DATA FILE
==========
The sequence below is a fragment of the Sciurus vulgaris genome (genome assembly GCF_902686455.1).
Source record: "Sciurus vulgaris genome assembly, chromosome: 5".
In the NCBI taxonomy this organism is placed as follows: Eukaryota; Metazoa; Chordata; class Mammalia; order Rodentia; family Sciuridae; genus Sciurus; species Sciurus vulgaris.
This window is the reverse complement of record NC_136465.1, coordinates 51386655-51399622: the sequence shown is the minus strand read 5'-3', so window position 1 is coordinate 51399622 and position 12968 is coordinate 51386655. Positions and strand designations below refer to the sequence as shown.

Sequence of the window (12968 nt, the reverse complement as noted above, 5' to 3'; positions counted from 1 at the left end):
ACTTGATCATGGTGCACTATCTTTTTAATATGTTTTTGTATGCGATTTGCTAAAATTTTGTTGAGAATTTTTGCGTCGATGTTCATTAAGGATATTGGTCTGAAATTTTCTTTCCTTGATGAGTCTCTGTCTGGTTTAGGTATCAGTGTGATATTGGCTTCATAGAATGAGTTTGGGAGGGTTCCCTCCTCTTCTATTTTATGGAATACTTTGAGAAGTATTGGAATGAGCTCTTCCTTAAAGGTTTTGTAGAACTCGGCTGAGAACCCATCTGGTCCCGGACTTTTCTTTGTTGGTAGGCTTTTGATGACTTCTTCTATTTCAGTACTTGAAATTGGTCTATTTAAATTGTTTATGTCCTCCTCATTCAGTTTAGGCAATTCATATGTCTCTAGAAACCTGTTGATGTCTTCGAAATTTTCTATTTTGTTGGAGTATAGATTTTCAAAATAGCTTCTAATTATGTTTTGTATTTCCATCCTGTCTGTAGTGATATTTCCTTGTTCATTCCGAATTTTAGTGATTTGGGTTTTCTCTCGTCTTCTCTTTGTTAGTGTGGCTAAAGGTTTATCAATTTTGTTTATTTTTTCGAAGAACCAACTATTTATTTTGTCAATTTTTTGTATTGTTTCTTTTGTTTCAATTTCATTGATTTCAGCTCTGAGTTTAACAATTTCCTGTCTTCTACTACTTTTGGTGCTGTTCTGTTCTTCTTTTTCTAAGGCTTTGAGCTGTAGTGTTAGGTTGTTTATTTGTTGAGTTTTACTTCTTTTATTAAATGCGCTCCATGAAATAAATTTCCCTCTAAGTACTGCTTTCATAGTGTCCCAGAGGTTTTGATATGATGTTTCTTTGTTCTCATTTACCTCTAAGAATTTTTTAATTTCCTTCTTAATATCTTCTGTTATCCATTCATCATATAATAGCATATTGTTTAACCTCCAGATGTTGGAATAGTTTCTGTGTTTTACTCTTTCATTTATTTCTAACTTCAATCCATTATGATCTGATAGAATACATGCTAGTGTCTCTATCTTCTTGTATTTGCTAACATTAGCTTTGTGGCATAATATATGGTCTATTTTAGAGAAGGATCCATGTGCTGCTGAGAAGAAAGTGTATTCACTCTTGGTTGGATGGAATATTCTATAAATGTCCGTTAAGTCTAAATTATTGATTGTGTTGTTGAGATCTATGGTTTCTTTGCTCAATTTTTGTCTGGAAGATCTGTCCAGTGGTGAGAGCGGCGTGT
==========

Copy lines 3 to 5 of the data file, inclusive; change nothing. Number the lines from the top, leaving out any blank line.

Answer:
In the NCBI taxonomy this organism is placed as follows: Eukaryota; Metazoa; Chordata; class Mammalia; order Rodentia; family Sciuridae; genus Sciurus; species Sciurus vulgaris.
This window is the reverse complement of record NC_136465.1, coordinates 51386655-51399622: the sequence shown is the minus strand read 5'-3', so window position 1 is coordinate 51399622 and position 12968 is coordinate 51386655. Positions and strand designations below refer to the sequence as shown.

Sequence of the window (12968 nt, the reverse complement as noted above, 5' to 3'; positions counted from 1 at the left end):